and on September 18, 2015, he received a
“[f]inal” decision from the MPD
“determin[ing] that [he] remain[ed] not best qualified
for the position.” Id. at 41. Ham filed an
EEOC complaint on May 27, 2016, asserting that the MPD
“unfairly denied [his] application” because he
was not convicted of the assault change it cited to justify
his non-selection, and because the MPD “has hired other
races with convictions on [their] record[s].”
Id. at 45. The EEOC dismissed his complaint on June
10, 2016, id. at 1, and Ham commenced this action on
August 24, 2016, Dkt. 1.
complaint, liberally construed, challenges his 2015
non-selection and also seeks to reopen his earlier case
challenging his 2007 non-selection. The present motion does
not seek dismissal of Ham's complaint to the extent it
challenges his 2015 non-selection. It does, however, seek
dismissal of the complaint to the extent it seeks to reopen
the 2013 litigation. In particular, the District argues that
Ham's “attempt to relitigate” the Court's
earlier ruling is “preclude[d]” by the doctrine
of res judicata. Dkt. 8 at 5-6. As explained below,
the Court agrees.
doctrine of res judicata “protect[s] against
the expense and vexation attending multiple lawsuits”
by “preclud[ing] parties from contesting matters that
they have had a full and fair opportunity to litigate.”
Taylor v. Sturgell, 553 U.S. 880, 892 (2008)
(internal quotation marks omitted) (second alteration in
original). More specifically, “[u]nder the doctrine of
claim preclusion, a final judgment forecloses successive
litigation of the very same claim.” Id.
(internal quotation marks omitted). A “subsequent
lawsuit” is thus precluded “if there has been
prior litigation (1) involving the same claims or cause of
action, (2) between the same parties or their privies, and
(3) there has been a final, valid judgment on the merits, (4)
by a court of competent jurisdiction.” Smalls v.
United States, 471 F.3d 186, 192 (D.C. Cir. 2006).
these conditions is satisfied here. First, Ham admits on the
face of his complaint that the claims he asserts regarding
his 2007 non-selection are “exactly identical in
nature” to those he raised in “case No.
13-[cv]-1527”-that is, the case in which the Court held
that Ham failed to timely exhaust administrative remedies
relating to his challenges to the MPD's 2007 decision not
to hire him. Dkt. 1 at 1 (Compl. ¶ 1). Second, the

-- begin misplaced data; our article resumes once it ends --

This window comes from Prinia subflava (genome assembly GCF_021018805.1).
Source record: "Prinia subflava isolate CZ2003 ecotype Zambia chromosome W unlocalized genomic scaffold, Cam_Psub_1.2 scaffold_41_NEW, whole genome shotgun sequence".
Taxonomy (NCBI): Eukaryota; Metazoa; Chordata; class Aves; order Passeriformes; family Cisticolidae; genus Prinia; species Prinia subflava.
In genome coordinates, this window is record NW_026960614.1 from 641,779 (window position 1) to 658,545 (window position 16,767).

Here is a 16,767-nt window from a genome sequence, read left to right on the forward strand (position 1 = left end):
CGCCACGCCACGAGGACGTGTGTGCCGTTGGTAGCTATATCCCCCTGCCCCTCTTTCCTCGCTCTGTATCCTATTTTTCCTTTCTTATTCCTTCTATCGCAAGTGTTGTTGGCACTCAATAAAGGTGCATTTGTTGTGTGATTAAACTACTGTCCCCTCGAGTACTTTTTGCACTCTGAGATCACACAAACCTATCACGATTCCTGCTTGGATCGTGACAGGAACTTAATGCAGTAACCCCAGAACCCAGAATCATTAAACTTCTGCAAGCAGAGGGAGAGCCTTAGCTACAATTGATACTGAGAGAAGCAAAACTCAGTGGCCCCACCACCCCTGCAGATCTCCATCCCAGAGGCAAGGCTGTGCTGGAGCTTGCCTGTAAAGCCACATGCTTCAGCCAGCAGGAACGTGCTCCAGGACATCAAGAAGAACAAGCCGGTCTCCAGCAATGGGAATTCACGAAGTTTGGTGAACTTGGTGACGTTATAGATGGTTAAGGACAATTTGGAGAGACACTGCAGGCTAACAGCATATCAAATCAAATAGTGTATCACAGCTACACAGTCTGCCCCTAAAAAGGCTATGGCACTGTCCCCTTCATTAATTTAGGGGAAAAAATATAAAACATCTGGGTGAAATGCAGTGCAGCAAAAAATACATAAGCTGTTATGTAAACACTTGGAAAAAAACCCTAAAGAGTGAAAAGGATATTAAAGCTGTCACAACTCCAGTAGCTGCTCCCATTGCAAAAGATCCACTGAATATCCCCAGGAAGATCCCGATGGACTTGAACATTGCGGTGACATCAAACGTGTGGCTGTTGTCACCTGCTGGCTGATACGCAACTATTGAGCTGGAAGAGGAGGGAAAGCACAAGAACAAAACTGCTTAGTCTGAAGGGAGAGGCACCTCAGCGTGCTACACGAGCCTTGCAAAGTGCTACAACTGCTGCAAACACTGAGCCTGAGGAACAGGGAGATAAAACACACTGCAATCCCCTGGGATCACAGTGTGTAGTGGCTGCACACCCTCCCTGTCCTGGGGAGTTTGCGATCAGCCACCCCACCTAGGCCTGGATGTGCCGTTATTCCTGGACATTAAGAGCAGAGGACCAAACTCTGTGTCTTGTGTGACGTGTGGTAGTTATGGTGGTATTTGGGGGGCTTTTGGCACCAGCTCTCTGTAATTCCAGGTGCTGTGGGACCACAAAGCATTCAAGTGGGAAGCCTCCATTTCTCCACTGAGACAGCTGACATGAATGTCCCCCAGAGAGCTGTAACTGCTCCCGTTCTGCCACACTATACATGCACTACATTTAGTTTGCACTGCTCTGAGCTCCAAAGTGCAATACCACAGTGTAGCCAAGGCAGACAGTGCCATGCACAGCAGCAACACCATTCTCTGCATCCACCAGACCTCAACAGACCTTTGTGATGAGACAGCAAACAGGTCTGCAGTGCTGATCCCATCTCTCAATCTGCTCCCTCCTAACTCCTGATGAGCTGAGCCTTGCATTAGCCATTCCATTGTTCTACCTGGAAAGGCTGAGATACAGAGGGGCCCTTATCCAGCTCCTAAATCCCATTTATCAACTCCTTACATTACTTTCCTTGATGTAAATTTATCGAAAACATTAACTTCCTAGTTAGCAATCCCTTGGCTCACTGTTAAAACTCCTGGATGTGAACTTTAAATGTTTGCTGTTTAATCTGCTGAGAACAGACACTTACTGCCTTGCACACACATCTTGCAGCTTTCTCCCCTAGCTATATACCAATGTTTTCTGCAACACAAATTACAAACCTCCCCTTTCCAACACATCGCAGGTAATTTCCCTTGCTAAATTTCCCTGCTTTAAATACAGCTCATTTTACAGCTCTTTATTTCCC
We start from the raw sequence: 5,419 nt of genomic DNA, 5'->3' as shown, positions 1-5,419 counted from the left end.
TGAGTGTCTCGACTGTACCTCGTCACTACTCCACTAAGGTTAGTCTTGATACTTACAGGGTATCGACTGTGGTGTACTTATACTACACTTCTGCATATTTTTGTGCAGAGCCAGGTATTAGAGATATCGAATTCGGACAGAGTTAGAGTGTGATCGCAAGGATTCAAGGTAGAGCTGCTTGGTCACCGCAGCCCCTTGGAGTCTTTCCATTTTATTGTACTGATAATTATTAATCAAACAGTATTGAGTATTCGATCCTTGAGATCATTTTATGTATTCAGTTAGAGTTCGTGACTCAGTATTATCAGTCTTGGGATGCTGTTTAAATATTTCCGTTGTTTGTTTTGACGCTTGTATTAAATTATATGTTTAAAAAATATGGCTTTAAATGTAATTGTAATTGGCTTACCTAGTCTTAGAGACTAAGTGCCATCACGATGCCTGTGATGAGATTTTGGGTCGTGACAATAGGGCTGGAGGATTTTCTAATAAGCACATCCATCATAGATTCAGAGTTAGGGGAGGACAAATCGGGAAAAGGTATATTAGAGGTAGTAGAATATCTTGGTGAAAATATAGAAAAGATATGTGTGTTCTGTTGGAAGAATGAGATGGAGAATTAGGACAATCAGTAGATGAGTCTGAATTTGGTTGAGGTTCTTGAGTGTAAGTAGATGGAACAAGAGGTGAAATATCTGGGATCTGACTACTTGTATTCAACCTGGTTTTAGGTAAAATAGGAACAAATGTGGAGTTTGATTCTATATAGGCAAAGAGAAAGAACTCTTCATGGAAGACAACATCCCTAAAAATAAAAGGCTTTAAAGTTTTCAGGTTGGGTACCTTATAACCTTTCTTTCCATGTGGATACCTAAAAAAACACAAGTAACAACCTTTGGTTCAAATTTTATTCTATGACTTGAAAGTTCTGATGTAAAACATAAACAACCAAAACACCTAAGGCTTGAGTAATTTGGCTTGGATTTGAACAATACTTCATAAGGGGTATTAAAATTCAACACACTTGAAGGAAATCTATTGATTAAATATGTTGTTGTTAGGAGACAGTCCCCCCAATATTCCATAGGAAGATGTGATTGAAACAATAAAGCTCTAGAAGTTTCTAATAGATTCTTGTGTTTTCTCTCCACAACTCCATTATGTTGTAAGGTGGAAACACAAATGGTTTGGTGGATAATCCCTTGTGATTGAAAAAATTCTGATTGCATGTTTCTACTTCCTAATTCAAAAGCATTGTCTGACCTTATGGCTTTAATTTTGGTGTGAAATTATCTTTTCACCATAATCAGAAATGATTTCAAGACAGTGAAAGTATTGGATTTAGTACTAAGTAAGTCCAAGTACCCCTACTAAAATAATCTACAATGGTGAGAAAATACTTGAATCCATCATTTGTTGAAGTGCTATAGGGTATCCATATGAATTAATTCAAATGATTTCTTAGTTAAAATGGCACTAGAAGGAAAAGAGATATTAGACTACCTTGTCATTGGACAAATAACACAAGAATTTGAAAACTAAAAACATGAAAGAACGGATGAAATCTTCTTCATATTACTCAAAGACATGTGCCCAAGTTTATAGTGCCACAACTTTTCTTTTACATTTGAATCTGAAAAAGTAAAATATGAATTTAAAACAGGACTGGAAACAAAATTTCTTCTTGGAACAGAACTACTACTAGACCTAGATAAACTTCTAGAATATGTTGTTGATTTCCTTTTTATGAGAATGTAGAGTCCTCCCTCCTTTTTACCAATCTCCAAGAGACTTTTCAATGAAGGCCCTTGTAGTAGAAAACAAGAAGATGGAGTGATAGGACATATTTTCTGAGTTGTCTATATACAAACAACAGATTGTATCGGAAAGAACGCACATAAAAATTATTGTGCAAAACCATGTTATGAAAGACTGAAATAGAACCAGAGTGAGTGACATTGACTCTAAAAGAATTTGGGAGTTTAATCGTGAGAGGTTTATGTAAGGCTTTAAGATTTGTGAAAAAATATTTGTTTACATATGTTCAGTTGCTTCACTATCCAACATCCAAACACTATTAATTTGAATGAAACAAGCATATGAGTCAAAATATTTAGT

parties in both suits are the same-Ham and the District.
Third, the Court entered a final judgment dismissing his case
in 2014. See Ham, 13-cv-1527 (ESH), Dkt. 12 at 1.
And, finally, there is no doubt that the Court was a court of
“competent jurisdiction” to consider Ham's
contests only one prong of the res judicata test,
asserting that “there was never a valid judgment on
[the] merits” because, “without valid clarity[, ]
[he] was denied fair due process” by the Court's
prior decision. Dkt. 10 at 2. Although Ham's argument is
difficult to parse, it appears that he simply disagrees with
the Court's exhaustion holding and contends that the time
to file his complaint with the EEOC did not start to run
until a later date than the date relied upon by the Court.
See Id. But preventing this type of relitigation of
previously adjudicated claims is precisely the purpose of the
claim preclusion doctrine. Ham had a full and fair
opportunity to litigate his 2007 non-selection claims before
the Court in 2013, and after those efforts proved
unsuccessful, he was afforded opportunities to challenge the
Court's decision by appealing to the Court of Appeals and
seeking review before the Supreme Court. Those efforts, too,
proved unsuccessful. For good reason, unsuccessful litigants
are not allowed a do-over; once they have litigated a claim
to final judgment before a court of competent jurisdiction,
the claim is resolved and that is the end of the matter.
the Court will grant the District's motion to dismiss
Ham's complaint to the extent it ...